Since October 2008, Global Witness has been working on a project called “Making the Forest Sector Transparent”. The project has recently released its 2011 Annual Transparency Report, looking at the transparency record in seven countries: Cameroon, Ghana, Liberia, Peru, Ecuador, Guatemala, and the Democratic Republic of Congo.
The claims made on behalf of burying charcoal, otherwise known as “biochar”, are extraordinary. According to the International Biochar Initiative, it will “fight global warming”, it will “boost food security”, and it will “discourage deforestation”. Meanwhile, it is “inexpensive, widely applicable, and quickly scalable”.
Two new reports look at REDD in Cameroon from slightly different perspectives. The first, by the Forest Peoples Programme, focuses on indigenous peoples’ rights in the REDD processes in the country. The second, by CIFOR, looks at context of REDD, including reference scenarios, mechanisms for funding, monitoring, reporting and verification and political reforms.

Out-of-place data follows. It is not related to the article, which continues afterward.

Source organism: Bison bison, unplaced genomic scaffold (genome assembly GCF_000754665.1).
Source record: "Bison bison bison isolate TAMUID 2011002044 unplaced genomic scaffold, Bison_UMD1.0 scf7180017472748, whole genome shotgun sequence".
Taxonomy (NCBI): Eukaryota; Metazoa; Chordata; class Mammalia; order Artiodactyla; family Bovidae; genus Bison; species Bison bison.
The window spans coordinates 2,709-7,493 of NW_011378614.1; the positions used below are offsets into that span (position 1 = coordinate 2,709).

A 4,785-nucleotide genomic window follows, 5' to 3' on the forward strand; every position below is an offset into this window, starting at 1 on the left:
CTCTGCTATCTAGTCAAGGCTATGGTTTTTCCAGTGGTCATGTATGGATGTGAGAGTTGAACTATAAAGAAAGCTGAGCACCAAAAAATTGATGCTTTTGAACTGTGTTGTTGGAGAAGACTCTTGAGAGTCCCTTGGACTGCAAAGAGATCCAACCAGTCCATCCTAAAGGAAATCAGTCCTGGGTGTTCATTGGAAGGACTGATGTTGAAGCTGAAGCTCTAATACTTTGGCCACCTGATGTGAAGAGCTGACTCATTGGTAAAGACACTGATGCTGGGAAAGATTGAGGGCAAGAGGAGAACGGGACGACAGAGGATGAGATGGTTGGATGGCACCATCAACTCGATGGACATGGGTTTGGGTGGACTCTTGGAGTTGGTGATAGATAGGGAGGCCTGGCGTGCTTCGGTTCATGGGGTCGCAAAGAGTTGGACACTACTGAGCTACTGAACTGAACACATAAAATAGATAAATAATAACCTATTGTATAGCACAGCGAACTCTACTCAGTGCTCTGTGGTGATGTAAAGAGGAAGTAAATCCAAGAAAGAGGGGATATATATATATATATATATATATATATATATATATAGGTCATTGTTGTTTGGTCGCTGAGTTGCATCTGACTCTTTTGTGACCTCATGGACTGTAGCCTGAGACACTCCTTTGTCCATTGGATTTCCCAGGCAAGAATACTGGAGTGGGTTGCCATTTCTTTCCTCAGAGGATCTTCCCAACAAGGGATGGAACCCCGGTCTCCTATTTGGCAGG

“Curbing deforestation is a highly cost-effective way of reducing greenhouse gas emissions and has the potential to offer significant reductions fairly quickly.” With this statement from his 2006 report, “The Economics of Climate Change”, Nicholas Stern, Lord Stern of Brentford Kt, FBA, gave REDD a huge boost. But how much truth there is in this statement?
On 30 June 2010, a range of civil society organisations and indigenous peoples met in Yaounde to discuss a series of consultations on potential REDD projects that have been taking place in southern Cameroon. A press release from Forest Peoples Programme highlights the key concerns raised by the Baka, Bagyeli and Bakola forest communites. The press release is also available in French, below.